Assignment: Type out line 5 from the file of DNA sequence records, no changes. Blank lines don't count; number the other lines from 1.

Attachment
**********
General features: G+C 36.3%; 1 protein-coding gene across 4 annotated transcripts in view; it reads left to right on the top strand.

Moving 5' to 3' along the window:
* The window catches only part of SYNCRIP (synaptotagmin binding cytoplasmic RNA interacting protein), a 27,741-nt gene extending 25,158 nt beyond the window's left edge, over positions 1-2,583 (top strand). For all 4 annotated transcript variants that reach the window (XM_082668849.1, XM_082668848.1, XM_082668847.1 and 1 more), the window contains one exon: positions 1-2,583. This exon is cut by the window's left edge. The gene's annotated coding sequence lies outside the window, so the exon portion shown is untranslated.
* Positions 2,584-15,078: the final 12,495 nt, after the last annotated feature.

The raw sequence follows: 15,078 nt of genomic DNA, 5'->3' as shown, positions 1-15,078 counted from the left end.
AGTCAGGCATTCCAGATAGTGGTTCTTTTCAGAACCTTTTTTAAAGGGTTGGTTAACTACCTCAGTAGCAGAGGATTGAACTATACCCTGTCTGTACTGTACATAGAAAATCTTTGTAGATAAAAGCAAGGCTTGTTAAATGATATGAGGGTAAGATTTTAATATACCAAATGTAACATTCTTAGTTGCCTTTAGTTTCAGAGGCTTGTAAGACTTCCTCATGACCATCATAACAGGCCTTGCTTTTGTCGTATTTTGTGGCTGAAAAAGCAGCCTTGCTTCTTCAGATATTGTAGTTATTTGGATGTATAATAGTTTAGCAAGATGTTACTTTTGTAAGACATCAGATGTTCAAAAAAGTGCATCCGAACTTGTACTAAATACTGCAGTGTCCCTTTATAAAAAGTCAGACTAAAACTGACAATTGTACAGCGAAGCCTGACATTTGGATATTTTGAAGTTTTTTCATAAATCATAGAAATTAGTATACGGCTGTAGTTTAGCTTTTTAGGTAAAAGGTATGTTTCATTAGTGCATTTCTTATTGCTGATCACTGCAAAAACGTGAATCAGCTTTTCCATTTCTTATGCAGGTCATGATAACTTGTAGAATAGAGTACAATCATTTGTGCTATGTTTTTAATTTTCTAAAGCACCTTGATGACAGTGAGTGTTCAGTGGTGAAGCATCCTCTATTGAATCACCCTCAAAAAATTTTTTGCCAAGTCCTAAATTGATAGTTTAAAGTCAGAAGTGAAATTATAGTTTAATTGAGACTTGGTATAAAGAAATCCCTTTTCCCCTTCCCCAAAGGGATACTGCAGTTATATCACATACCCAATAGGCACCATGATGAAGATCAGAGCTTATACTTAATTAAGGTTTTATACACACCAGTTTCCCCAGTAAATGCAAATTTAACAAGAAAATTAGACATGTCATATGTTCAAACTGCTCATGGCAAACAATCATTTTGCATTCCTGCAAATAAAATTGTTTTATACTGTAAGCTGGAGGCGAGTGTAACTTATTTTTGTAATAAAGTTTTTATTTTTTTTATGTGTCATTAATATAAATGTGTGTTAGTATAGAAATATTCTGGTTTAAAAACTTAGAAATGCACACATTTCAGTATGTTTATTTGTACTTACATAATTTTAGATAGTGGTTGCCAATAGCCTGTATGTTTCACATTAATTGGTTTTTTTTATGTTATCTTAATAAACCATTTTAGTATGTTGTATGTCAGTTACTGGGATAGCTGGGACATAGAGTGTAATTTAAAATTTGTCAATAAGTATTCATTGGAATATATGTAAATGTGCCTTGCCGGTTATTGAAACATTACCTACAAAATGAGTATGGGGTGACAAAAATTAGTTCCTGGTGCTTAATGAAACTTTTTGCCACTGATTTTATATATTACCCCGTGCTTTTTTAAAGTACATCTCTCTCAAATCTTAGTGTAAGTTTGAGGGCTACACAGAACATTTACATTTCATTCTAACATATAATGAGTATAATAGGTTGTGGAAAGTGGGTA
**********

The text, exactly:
The raw sequence follows: 15,078 nt of genomic DNA, 5'->3' as shown, positions 1-15,078 counted from the left end.